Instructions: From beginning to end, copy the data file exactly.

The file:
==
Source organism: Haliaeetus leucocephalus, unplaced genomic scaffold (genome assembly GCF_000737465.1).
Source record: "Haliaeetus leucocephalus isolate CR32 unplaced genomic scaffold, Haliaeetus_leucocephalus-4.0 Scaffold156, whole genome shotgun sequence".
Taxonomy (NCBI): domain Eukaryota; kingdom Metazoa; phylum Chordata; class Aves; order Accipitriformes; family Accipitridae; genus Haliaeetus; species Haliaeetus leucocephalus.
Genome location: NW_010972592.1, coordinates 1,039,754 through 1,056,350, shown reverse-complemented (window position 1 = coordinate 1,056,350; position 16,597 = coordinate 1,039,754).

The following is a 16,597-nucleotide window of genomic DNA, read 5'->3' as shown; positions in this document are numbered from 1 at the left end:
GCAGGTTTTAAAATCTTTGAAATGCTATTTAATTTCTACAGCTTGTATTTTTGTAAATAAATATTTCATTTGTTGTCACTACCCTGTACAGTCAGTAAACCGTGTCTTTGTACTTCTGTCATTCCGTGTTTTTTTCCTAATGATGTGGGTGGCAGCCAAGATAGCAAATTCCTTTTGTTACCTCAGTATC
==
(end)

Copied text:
Source organism: Haliaeetus leucocephalus, unplaced genomic scaffold (genome assembly GCF_000737465.1).
Source record: "Haliaeetus leucocephalus isolate CR32 unplaced genomic scaffold, Haliaeetus_leucocephalus-4.0 Scaffold156, whole genome shotgun sequence".
Taxonomy (NCBI): domain Eukaryota; kingdom Metazoa; phylum Chordata; class Aves; order Accipitriformes; family Accipitridae; genus Haliaeetus; species Haliaeetus leucocephalus.
Genome location: NW_010972592.1, coordinates 1,039,754 through 1,056,350, shown reverse-complemented (window position 1 = coordinate 1,056,350; position 16,597 = coordinate 1,039,754).

The following is a 16,597-nucleotide window of genomic DNA, read 5'->3' as shown; positions in this document are numbered from 1 at the left end:
GCAGGTTTTAAAATCTTTGAAATGCTATTTAATTTCTACAGCTTGTATTTTTGTAAATAAATATTTCATTTGTTGTCACTACCCTGTACAGTCAGTAAACCGTGTCTTTGTACTTCTGTCATTCCGTGTTTTTTTCCTAATGATGTGGGTGGCAGCCAAGATAGCAAATTCCTTTTGTTACCTCAGTATC